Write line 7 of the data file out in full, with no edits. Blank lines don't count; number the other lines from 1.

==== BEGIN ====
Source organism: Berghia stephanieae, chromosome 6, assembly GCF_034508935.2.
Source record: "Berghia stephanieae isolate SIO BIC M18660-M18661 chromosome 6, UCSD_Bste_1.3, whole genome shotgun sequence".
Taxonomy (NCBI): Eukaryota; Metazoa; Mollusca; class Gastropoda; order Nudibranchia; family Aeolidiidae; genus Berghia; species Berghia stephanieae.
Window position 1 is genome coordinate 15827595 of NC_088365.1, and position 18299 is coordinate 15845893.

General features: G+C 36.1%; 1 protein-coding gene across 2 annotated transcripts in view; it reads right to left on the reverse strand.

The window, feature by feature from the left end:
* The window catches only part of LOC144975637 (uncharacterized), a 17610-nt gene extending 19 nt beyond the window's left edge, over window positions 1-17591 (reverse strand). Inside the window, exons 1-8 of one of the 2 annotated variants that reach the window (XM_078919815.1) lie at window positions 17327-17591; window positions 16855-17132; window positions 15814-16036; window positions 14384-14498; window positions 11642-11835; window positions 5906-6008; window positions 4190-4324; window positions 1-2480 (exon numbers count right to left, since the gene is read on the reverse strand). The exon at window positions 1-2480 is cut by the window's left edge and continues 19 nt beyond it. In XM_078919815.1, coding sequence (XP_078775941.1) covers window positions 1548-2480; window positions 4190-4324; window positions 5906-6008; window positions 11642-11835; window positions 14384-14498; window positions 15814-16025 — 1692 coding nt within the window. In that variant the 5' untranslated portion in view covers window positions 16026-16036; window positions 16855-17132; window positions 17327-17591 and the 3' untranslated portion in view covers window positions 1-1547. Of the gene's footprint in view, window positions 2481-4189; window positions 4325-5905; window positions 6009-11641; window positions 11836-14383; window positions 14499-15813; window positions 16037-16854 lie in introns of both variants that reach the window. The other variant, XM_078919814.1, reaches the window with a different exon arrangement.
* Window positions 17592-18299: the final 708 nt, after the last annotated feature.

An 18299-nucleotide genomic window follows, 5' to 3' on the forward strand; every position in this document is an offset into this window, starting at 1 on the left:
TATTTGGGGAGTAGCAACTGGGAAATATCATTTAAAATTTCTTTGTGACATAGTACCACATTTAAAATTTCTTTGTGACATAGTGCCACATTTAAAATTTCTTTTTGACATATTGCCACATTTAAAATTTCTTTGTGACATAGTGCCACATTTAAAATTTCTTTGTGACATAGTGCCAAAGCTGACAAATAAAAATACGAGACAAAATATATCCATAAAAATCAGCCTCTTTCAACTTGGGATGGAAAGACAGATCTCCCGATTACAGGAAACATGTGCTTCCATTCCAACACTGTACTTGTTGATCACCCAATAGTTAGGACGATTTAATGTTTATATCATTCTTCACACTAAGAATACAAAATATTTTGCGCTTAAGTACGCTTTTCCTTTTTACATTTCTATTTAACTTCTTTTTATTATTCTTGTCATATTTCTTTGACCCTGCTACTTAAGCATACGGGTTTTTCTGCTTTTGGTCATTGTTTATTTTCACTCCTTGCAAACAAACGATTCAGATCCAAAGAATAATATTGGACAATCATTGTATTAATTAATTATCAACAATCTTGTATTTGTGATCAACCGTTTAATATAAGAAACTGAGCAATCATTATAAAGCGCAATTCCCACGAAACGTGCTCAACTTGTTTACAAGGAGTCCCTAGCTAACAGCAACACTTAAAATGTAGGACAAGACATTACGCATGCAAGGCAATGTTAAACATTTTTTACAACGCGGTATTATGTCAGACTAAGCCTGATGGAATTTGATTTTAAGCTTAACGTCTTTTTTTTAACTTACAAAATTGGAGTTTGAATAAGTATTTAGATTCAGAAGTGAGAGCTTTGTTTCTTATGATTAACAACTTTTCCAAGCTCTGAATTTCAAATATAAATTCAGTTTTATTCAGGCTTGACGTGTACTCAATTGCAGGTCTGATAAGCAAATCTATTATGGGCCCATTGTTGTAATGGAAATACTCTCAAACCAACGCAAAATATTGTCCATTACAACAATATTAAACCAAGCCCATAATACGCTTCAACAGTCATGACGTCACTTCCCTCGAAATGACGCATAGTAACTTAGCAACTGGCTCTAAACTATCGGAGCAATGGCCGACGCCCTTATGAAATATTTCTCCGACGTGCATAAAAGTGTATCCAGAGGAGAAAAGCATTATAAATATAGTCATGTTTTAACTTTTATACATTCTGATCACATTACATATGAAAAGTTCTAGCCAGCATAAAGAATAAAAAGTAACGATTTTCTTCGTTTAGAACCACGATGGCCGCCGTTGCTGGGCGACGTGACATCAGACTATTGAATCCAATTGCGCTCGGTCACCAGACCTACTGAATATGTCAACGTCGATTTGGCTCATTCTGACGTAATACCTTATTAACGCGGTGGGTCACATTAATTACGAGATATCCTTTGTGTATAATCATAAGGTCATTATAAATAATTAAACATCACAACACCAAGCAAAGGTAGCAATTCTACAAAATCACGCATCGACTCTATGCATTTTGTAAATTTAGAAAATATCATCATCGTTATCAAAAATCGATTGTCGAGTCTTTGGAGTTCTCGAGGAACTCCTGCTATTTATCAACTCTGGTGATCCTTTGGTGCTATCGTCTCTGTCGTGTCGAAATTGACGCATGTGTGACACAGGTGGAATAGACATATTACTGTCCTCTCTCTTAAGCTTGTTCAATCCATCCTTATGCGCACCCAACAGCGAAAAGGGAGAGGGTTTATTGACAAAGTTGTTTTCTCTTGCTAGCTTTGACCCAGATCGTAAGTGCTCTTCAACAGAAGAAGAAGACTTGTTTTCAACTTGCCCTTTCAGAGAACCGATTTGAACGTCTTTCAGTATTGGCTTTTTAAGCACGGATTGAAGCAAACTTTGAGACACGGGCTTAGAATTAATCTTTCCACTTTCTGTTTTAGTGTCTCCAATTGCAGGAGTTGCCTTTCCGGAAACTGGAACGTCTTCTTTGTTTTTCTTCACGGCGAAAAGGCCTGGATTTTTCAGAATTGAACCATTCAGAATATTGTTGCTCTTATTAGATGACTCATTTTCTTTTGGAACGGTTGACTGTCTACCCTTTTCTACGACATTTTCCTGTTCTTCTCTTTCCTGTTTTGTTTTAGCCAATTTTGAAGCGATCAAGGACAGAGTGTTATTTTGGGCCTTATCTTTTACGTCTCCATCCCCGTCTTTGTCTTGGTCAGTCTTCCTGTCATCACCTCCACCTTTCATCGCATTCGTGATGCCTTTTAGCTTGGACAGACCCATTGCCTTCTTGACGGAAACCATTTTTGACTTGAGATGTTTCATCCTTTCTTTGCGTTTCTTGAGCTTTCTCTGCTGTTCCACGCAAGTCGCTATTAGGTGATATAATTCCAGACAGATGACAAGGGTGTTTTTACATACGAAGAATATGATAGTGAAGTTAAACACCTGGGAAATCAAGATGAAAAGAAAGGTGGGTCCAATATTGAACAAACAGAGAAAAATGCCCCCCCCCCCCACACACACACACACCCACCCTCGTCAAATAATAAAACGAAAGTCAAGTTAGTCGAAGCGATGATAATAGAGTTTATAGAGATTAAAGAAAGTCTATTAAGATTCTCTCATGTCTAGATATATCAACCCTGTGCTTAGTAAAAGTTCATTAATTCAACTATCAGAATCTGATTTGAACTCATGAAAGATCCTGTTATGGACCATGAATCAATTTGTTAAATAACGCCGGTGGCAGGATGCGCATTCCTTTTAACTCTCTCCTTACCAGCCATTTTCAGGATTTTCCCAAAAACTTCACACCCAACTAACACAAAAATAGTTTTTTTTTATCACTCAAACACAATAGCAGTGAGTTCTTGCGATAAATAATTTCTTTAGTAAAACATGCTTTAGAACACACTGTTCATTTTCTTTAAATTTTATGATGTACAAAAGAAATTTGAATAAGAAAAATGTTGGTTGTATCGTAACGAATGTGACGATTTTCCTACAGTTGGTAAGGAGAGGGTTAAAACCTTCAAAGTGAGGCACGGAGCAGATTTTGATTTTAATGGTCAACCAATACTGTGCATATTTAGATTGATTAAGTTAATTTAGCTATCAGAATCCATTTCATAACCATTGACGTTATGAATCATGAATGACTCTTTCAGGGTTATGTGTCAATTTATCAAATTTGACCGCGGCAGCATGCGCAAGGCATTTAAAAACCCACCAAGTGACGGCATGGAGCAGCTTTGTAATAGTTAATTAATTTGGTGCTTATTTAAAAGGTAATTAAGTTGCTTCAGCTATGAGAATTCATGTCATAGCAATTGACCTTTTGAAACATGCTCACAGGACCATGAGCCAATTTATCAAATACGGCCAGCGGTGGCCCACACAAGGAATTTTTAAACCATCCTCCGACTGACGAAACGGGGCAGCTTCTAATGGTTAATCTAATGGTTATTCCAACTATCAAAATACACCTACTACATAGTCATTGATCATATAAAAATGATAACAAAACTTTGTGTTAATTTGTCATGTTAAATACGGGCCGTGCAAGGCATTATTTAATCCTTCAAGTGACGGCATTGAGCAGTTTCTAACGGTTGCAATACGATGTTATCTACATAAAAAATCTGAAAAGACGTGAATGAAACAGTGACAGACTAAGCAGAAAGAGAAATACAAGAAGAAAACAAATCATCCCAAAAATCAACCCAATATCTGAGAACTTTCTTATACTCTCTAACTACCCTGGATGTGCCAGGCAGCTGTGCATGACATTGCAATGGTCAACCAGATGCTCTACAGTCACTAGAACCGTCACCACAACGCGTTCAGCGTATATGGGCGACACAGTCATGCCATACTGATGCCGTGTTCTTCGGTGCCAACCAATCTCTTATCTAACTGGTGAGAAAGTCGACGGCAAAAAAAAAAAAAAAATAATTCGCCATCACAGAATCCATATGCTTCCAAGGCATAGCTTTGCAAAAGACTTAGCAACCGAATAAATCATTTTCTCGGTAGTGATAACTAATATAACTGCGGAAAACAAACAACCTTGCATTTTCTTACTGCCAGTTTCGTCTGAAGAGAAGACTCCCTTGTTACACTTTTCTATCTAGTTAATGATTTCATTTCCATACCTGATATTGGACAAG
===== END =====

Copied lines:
* The window catches only part of LOC144975637 (uncharacterized), a 17610-nt gene extending 19 nt beyond the window's left edge, over window positions 1-17591 (reverse strand). Inside the window, exons 1-8 of one of the 2 annotated variants that reach the window (XM_078919815.1) lie at window positions 17327-17591; window positions 16855-17132; window positions 15814-16036; window positions 14384-14498; window positions 11642-11835; window positions 5906-6008; window positions 4190-4324; window positions 1-2480 (exon numbers count right to left, since the gene is read on the reverse strand). The exon at window positions 1-2480 is cut by the window's left edge and continues 19 nt beyond it. In XM_078919815.1, coding sequence (XP_078775941.1) covers window positions 1548-2480; window positions 4190-4324; window positions 5906-6008; window positions 11642-11835; window positions 14384-14498; window positions 15814-16025 — 1692 coding nt within the window. In that variant the 5' untranslated portion in view covers window positions 16026-16036; window positions 16855-17132; window positions 17327-17591 and the 3' untranslated portion in view covers window positions 1-1547. Of the gene's footprint in view, window positions 2481-4189; window positions 4325-5905; window positions 6009-11641; window positions 11836-14383; window positions 14499-15813; window positions 16037-16854 lie in introns of both variants that reach the window. The other variant, XM_078919814.1, reaches the window with a different exon arrangement.